Head Injuries May Increase Depression Risk in Children, Study Says
Children who have suffered from head injuries are at a higher risk of suffering from depression in the future, a new study has found.
The study was based on data from 2,000 children enrolled in the 2007 National Survey of Children's Health. All the children observed in the study had suffered from a head injury.
It was also found that15 percent of children with a history of brain injury suffered from depression when compared to those who had not experienced one.
"After adjustment for known predictors of depression in children like family structure, developmental delay and poor physical health, depression remained two times more likely in children with brain injury or concussion," Matthew C. Wylie, MD, one of the study authors, said in a news release. "Depression in Children Diagnosed with Brain Injury or Concussion."
Many studies look at how head injuries affect adults. However, very few studies have tried to find how a child's brain deals with a severe injury. One such study had earlier shown that children's brains take longer to recover from a head injury if they have had concussions before.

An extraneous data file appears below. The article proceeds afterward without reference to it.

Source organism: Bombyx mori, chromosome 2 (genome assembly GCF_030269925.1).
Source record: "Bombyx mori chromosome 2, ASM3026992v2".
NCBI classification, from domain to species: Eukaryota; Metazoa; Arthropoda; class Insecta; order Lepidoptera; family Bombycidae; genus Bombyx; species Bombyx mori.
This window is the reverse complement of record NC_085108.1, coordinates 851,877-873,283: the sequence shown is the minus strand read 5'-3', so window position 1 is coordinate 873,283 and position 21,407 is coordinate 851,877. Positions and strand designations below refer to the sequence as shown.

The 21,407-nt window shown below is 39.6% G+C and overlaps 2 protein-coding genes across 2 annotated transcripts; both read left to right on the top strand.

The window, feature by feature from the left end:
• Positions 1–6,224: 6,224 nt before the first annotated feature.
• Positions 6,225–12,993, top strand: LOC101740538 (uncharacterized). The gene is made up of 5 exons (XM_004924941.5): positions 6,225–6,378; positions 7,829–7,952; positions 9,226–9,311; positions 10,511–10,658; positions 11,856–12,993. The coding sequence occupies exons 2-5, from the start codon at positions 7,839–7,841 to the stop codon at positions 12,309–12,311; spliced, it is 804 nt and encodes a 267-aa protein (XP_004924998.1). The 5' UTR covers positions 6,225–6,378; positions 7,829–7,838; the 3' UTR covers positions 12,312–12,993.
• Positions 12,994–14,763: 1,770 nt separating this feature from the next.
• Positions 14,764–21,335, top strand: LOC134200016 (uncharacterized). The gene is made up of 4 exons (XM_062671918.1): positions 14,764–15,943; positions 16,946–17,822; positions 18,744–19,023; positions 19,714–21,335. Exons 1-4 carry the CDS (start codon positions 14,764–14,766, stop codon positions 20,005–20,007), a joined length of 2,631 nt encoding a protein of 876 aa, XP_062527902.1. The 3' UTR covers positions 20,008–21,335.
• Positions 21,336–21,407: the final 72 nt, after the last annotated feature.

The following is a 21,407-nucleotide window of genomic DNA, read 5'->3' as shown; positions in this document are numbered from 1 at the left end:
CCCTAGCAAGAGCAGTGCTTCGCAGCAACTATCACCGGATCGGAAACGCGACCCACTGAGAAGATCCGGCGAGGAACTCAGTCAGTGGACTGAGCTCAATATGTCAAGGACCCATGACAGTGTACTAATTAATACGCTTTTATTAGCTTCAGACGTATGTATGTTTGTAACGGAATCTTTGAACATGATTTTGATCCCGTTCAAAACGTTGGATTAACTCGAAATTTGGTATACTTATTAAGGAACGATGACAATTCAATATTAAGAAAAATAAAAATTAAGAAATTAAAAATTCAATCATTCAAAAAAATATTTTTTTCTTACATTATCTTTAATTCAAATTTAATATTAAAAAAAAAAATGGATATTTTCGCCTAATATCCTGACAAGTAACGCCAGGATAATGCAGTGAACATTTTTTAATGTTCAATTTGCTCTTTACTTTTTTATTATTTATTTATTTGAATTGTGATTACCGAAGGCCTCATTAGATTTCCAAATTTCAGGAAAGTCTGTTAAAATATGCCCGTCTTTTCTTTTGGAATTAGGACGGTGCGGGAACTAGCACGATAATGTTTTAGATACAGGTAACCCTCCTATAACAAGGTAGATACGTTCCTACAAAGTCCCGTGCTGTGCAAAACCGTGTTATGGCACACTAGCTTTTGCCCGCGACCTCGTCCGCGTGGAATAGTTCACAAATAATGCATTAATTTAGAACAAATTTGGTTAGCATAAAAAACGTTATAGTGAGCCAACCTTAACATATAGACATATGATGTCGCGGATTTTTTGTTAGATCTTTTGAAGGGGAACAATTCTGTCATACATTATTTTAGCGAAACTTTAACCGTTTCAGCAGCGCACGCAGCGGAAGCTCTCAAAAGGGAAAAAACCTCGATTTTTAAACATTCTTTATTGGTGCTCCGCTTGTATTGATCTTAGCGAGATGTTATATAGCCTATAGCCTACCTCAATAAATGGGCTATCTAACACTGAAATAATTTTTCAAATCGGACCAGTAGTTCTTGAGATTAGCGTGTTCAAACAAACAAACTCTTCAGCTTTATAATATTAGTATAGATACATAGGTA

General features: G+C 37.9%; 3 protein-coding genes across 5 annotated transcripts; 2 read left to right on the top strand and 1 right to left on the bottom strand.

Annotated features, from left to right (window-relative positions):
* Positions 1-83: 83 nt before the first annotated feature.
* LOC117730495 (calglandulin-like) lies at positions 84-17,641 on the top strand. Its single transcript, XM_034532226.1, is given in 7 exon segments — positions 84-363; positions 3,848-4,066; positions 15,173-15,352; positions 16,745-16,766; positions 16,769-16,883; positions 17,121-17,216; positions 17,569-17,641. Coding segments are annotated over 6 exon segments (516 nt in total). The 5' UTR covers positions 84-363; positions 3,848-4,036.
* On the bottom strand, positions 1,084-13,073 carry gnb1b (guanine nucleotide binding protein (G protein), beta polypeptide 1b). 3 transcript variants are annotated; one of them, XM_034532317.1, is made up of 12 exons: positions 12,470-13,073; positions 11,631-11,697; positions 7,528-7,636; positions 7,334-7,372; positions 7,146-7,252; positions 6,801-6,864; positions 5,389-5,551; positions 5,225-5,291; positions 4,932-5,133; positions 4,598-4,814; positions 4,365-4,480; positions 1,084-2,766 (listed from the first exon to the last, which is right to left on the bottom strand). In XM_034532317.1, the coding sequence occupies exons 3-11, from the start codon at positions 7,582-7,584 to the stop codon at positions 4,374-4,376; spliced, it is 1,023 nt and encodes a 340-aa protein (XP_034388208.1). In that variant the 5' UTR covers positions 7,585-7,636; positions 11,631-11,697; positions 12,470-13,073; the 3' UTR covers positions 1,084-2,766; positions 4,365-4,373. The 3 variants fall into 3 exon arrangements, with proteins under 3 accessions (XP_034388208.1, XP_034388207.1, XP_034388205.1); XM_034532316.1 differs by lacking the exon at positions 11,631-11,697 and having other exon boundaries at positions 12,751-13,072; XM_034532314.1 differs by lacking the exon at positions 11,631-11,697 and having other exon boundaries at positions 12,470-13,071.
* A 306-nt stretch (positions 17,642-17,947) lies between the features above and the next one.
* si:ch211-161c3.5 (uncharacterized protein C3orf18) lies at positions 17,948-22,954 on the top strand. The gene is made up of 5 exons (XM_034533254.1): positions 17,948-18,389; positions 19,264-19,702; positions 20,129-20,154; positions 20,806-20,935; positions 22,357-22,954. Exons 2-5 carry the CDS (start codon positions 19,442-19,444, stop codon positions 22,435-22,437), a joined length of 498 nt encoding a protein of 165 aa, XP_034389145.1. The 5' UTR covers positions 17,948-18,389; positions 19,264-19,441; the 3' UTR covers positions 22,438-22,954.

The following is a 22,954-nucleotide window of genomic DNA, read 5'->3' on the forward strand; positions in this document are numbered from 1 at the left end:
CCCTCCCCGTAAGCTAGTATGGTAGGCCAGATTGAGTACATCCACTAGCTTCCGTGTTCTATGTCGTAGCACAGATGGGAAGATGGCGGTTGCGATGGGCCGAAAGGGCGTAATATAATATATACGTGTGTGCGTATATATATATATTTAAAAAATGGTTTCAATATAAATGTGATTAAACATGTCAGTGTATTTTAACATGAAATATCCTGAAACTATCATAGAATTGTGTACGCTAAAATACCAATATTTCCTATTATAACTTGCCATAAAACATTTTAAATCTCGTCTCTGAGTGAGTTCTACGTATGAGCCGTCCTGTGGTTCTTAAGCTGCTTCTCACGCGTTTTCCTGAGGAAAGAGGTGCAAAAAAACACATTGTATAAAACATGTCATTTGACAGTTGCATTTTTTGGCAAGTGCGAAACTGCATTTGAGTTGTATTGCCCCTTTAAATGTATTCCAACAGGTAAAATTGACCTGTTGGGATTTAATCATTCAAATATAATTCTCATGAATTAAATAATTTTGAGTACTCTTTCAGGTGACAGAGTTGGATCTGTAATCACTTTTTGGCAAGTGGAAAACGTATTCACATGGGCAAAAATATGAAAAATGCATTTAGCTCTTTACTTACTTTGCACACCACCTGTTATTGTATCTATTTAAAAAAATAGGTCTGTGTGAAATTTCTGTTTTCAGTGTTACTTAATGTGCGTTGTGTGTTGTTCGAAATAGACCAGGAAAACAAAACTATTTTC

Researchers believe that the study can help identify kids and teens who are at higher risk of depression and treat them accordingly.
The study was presented at the American Academy of Pediatrics (AAP) National Conference and Exhibition in Orlando
According to Sherilyn W. Driscoll, M.D., head injuries in children carries several health risks ranging from memory loss to severe brain swelling. Concussions don't always involve losing consciousness and so might go unnoticed. Other symptoms of brain injury include headache, dizziness, vomiting, pressure inside the head and confusion.